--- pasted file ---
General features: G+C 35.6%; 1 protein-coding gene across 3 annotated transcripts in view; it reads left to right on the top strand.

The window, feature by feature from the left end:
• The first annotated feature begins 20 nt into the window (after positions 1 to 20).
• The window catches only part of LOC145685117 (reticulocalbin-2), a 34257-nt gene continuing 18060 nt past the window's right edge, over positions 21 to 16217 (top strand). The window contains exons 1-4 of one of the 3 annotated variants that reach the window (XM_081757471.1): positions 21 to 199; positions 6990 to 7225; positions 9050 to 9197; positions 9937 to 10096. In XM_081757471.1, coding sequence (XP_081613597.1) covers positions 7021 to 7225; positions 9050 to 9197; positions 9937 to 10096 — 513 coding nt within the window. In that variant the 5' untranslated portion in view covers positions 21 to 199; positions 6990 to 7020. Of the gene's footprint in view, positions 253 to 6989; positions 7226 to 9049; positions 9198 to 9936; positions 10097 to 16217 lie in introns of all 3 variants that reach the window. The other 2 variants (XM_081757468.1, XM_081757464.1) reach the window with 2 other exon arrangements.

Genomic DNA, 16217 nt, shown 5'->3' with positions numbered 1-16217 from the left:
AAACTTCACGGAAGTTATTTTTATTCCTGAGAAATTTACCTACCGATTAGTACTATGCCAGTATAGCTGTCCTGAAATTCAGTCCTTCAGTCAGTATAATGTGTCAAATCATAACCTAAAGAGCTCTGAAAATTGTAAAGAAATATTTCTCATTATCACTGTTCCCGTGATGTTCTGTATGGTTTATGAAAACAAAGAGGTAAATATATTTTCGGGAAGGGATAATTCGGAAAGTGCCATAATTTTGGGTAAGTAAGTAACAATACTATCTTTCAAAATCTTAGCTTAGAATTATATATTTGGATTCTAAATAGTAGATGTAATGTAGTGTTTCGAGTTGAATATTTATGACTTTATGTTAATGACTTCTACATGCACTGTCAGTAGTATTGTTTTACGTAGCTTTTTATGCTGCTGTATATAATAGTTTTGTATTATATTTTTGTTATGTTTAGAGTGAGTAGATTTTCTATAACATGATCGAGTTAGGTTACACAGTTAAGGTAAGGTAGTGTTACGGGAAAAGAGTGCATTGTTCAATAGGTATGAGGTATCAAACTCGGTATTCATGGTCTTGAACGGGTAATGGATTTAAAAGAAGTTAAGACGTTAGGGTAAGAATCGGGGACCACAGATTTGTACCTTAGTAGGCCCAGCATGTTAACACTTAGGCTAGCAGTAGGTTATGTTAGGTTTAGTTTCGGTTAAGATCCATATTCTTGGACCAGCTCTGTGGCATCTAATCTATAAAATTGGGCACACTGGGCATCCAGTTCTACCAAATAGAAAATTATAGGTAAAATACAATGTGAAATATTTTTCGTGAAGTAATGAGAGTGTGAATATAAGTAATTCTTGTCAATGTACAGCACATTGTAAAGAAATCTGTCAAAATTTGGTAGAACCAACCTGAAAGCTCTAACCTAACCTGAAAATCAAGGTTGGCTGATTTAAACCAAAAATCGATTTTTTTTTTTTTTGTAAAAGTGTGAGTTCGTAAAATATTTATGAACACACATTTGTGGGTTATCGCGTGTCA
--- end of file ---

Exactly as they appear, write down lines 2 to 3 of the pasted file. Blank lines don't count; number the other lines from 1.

The window, feature by feature from the left end:
• The first annotated feature begins 20 nt into the window (after positions 1 to 20).